by Virmarie Ruiz
(IPS) NEW YORK --
tomato pickers, earning below minimum wages, are targeting the global fast food chain Taco Bell over its contracts with suppliers that fail to pay a living wage.
Members of the Coalition of Immokalee Workers are employed by Six-L's Packing Co, Inc., the largest producer of tomatoes in Florida and a supplier for Taco Bell.
Unsuccessful in their efforts to negotiate with Six-L's, the coalition hopes to embarrass the fast food chain into supporting their demands for a wage increase.
A boycott of Taco Bell has been going on in Florida since April. The coalition says the campaign will be stepped up with a national tour of protests in front of Taco Bell restaurants starting Sept. 13.
Taco Bell says it has no responsibility for the laborers' complaints.
"Our policy is not to interfere with other companies' labor disputes," says Taco Bell spokesperson Laurie Gannon. "We don't set prices for labor. This is not about Taco Bell. I have no idea about their labor issues. It is unfortunate. But they are targeting Taco Bell because we're nationally (recognized). We don't set prices for labor and tomatoes."
Matt Leber, a community organizer working with the Coalition, disagrees. "Taco Bell is creating a demand for unskilled labor. It can be a leader. Taco Bell can really dictate how workers are being paid by saying, 'We will only give out our contracts to companies who pay a living wage'."
Taco Bell is part of the world's biggest conglomerate of chain restaurants, which includes Kentucky Fried Chicken and Pizza Hut. In 1999, Taco Bell alone reported $5.2 billion in sales. Taco Bell's parent corporation, Tricon Global Inc., earned $22 billion that year.
The Immokalee workers' wages have remained stagnant since 1978. They are paid 40 to 45 cents for every 32 pounds of tomatoes they pick. At this rate, a worker must pick two tons of tomatoes to earn $50 a day.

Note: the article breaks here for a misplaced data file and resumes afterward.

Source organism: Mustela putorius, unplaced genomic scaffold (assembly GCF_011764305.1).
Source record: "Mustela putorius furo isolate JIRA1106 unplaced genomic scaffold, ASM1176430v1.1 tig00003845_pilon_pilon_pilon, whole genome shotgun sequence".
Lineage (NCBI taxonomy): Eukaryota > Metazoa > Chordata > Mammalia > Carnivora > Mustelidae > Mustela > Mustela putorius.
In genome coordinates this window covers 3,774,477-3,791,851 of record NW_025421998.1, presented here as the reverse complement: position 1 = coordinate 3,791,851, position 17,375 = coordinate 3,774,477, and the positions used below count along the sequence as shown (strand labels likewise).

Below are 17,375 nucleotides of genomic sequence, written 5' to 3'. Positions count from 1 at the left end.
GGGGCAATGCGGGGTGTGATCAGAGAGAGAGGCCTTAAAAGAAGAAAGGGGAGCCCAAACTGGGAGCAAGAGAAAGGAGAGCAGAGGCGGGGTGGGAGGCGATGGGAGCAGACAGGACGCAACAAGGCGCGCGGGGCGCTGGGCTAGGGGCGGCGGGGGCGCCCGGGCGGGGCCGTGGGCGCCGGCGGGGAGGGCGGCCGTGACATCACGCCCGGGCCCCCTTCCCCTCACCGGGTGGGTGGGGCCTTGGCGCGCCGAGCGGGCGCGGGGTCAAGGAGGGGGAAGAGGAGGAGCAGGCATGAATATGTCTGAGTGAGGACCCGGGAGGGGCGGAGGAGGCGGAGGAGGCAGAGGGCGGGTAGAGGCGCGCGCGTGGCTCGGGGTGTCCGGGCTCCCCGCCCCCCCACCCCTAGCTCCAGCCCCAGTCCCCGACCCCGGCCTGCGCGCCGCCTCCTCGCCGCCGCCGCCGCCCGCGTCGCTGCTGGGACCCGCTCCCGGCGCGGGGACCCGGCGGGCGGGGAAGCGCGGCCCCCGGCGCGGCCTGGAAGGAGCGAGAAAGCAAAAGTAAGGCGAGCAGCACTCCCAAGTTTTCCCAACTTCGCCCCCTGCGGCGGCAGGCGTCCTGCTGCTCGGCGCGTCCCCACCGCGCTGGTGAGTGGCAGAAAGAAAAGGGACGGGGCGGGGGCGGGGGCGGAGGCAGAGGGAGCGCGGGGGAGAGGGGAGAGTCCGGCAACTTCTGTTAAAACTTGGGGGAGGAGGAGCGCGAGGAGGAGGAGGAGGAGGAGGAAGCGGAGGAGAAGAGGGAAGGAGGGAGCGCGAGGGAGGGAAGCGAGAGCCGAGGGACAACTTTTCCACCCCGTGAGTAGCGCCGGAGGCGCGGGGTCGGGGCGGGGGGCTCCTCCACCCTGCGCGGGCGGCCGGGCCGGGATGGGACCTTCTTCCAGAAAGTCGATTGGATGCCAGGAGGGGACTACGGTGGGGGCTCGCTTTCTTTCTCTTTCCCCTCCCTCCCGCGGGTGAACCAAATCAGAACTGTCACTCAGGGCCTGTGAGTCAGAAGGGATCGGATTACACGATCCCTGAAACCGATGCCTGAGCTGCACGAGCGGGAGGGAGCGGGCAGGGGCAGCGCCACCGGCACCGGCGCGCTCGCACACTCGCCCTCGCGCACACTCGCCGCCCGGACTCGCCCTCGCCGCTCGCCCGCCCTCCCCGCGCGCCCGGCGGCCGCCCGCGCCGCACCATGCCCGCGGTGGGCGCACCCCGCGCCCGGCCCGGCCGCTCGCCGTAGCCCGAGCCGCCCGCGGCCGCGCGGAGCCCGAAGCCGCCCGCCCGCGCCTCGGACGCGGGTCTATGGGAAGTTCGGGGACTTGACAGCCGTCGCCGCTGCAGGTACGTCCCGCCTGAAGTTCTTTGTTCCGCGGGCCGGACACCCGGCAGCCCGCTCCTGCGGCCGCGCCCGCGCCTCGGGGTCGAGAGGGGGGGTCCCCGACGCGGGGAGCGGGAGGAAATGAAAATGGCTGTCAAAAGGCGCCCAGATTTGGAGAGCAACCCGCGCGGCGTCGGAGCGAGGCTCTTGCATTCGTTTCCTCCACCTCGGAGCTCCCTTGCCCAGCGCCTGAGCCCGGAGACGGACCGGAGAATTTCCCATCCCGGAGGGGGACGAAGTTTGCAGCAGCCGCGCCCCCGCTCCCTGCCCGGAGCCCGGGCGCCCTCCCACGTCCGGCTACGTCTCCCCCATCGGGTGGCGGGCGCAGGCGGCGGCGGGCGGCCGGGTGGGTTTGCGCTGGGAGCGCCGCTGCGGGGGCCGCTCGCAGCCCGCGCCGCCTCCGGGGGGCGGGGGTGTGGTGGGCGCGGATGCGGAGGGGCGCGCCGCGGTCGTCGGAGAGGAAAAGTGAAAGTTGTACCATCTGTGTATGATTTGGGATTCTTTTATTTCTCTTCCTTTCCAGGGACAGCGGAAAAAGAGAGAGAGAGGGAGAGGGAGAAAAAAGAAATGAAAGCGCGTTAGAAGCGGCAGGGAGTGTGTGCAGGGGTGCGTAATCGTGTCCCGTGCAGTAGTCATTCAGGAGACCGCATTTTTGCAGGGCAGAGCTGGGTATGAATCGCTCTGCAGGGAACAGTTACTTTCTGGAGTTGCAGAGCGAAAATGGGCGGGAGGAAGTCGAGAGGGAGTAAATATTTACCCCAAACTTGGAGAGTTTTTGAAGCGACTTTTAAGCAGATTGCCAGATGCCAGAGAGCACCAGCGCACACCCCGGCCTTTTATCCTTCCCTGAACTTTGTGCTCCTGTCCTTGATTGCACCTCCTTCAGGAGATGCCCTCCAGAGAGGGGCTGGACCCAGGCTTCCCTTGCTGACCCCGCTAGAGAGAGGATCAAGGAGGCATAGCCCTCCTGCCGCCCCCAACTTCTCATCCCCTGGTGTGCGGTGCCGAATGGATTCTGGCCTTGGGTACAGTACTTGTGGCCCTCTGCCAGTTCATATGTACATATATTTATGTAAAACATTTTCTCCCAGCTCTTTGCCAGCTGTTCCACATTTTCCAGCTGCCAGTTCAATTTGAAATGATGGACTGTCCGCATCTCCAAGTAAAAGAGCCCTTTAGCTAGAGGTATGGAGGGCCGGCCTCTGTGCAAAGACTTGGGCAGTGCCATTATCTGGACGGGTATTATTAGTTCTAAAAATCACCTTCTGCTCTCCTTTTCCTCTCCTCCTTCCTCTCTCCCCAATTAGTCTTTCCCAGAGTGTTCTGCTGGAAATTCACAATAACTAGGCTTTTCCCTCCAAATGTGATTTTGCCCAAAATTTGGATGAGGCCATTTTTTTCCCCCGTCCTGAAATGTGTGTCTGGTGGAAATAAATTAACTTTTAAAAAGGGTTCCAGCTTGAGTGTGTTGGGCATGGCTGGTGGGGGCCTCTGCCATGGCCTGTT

The workers say they have no benefits, no insurance, no vacations, and no overtime pay. Their average income is $7,500 to $9,000 per year.
In January 2000, the coalition sent Taco Bell a letter asking to meet management and seeking support to negotiate an increase in their wages. After a year, a second letter was sent. When there was still no response, the boycott began April 1 this year.
Taco Bell pays 34 cents for every pound of tomatoes it buys. The coalition's request is that the company pay Six-L's an extra cent for every pound. It estimates that this will raise their wages from 40-45 cents to 75-80 cents.
Lucas Benitez, co-director of the Coalition of Immokalee workers, says, "Six-L's provides tomatoes around the year for a cheap price. (But Taco Bell gets this) cheap price thanks to the exploitation of farm workers."
Coalition members are primarily of Hispanic, Haitian, and Mayan Indian descent and many are undocumented workers, making it even more difficult for them to enforce their rights.
The boycott campaign has spread to college campuses, including the University of Florida, the University of Wisconsin, and Notre Dame University, where students have taken part in rallies. Protests have been held in cities including Los Angeles, California; Miami and Orlando, Florida; and Auburn, Alabama.
The "Taco Bell Truth Tour" is the centerpiece of the boycott campaign. The Sep. 13-24 tour will start in Immokalee, Florida and travel through seven cities across the country. It culminates at Taco Bell headquarters in Irvine, California, after stopping in eight cities across the country.
Participants will include farm workers, labor leaders, the clergy, and student groups, says Dana Silverman, an organizer with United for a Fair Economy, a group that supports and publicizes economic justice campaigns nationwide.
"Right now there's a situation where service sector and other workers are being pushed into lower and lower jobs," Silverman says. Farm workers are legally entitled to engage in collective bargaining with their employers, she notes, but are exempted from many other federal labor protections.
"Since Taco Bell subcontracts out to other companies, they can say they have no responsibility for wages or working conditions," she adds. "But if they are the ones buying, (they should) pay a living wage."
The U.S. Department of Labor reported earlier this year that three out five farm worker households in the United States live in poverty, and that half of all farm workers earn less than $7,500 per year.
September 10, 2001 (http://www.monitor.net/monitor) All Rights Reserved. Contact email@example.com for permission to use in any format.
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